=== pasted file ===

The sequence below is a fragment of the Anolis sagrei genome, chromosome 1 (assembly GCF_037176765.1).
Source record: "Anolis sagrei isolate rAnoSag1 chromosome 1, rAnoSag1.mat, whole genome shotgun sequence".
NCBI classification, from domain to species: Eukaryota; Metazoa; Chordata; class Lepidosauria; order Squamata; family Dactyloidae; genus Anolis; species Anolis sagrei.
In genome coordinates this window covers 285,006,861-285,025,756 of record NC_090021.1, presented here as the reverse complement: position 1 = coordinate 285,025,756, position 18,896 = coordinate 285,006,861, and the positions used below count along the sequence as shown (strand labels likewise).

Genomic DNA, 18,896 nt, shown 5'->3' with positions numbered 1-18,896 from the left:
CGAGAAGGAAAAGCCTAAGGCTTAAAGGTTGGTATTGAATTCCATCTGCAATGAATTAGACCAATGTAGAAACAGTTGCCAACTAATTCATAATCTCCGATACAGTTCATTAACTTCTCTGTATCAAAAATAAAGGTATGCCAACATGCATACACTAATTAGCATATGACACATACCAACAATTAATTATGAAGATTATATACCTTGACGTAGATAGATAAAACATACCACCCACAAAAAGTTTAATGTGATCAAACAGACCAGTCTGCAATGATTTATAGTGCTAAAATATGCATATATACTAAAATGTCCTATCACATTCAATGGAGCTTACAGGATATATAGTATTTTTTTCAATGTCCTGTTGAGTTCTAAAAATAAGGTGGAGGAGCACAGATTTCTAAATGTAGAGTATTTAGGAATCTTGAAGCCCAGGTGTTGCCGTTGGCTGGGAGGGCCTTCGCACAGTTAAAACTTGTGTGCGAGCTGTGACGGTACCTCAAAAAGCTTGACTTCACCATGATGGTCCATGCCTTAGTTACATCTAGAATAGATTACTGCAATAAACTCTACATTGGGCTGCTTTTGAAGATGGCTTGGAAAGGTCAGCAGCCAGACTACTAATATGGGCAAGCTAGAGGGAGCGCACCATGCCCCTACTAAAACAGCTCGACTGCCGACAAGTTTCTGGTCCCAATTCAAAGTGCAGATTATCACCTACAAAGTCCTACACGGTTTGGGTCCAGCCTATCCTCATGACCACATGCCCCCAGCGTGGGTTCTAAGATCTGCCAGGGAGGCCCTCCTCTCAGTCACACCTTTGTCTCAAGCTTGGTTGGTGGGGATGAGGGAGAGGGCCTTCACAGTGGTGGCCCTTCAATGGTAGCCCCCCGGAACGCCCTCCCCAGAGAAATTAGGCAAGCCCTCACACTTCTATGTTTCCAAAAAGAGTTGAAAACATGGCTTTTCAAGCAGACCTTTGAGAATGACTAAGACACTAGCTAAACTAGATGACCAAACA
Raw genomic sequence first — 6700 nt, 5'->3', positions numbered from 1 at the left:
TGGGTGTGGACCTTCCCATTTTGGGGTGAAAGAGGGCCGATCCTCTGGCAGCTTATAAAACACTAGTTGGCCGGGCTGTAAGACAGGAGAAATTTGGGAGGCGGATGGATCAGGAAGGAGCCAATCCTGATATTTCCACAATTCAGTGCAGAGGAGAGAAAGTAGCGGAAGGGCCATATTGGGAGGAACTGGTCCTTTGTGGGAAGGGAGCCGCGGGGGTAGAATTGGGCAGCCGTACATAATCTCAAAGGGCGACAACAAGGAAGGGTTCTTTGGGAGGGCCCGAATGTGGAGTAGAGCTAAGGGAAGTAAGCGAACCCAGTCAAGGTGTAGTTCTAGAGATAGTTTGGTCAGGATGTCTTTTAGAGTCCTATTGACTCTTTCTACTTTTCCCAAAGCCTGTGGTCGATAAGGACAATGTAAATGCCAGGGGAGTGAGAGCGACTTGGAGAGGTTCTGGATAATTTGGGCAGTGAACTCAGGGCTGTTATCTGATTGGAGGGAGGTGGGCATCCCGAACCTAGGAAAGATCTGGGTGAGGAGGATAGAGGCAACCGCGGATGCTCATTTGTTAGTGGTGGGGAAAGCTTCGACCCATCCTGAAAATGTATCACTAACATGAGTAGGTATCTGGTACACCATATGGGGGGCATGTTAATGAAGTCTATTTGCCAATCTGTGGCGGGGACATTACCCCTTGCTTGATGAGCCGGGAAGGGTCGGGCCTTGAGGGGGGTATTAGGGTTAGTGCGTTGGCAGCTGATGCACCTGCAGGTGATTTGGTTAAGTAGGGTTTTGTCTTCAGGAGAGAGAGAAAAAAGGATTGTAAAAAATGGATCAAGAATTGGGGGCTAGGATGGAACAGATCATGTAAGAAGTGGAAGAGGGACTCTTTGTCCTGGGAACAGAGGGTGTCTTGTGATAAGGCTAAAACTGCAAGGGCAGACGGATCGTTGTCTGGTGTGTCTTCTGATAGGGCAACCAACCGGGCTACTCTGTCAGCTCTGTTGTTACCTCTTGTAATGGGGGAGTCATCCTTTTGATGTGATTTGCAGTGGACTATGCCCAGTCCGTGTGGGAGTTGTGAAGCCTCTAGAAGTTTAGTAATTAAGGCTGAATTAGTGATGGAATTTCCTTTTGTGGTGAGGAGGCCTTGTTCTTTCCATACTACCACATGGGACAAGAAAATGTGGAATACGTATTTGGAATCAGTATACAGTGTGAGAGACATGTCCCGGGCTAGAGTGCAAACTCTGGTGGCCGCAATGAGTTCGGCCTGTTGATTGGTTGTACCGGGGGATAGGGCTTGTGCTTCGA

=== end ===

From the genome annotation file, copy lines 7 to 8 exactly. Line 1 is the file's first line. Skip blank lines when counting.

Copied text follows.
Raw genomic sequence first — 6700 nt, 5'->3', positions numbered from 1 at the left:
TGGGTGTGGACCTTCCCATTTTGGGGTGAAAGAGGGCCGATCCTCTGGCAGCTTATAAAACACTAGTTGGCCGGGCTGTAAGACAGGAGAAATTTGGGAGGCGGATGGATCAGGAAGGAGCCAATCCTGATATTTCCACAATTCAGTGCAGAGGAGAGAAAGTAGCGGAAGGGCCATATTGGGAGGAACTGGTCCTTTGTGGGAAGGGAGCCGCGGGGGTAGAATTGGGCAGCCGTACATAATCTCAAAGGGCGACAACAAGGAAGGGTTCTTTGGGAGGGCCCGAATGTGGAGTAGAGCTAAGGGAAGTAAGCGAACCCAGTCAAGGTGTAGTTCTAGAGATAGTTTGGTCAGGATGTCTTTTAGAGTCCTATTGACTCTTTCTACTTTTCCCAAAGCCTGTGGTCGATAAGGACAATGTAAATGCCAGGGGAGTGAGAGCGACTTGGAGAGGTTCTGGATAATTTGGGCAGTGAACTCAGGGCTGTTATCTGATTGGAGGGAGGTGGGCATCCCGAACCTAGGAAAGATCTGGGTGAGGAGGATAGAGGCAACCGCGGATGCTCATTTGTTAGTGGTGGGGAAAGCTTCGACCCATCCTGAAAATGTATCACTAACATGAGTAGGTATCTGGTACACCATATGGGGGGCATGTTAATGAAGTCTATTTGCCAATCTGTGGCGGGGACATTACCCCTTGCTTGATGAGCCGGGAAGGGTCGGGCCTTGAGGGGGGTATTAGGGTTAGTGCGTTGGCAGCTGATGCACCTGCAGGTGATTTGGTTAAGTAGGGTTTTGTCTTCAGGAGAGAGAGAAAAAAGGATTGTAAAAAATGGATCAAGAATTGGGGGCTAGGATGGAACAGATCATGTAAGAAGTGGAAGAGGGACTCTTTGTCCTGGGAACAGAGGGTGTCTTGTGATAAGGCTAAAACTGCAAGGGCAGACGGATCGTTGTCTGGTGTGTCTTCTGATAGGGCAACCAACCGGGCTACTCTGTCAGCTCTGTTGTTACCTCTTGTAATGGGGGAGTCATCCTTTTGATGTGATTTGCAGTGGACTATGCCCAGTCCGTGTGGGAGTTGTGAAGCCTCTAGAAGTTTAGTAATTAAGGCTGAATTAGTGATGGAATTTCCTTTTGTGGTGAGGAGGCCTTGTTCTTTCCATACTACCACATGGGACAAGAAAATGTGGAATACGTATTTGGAATCAGTATACAGTGTGAGAGACATGTCCCGGGCTAGAGTGCAAACTCTGGTGGCCGCAATGAGTTCGGCCTGTTGATTGGTTGTACCGGGGGATAGGGCTTGTGCTTCGA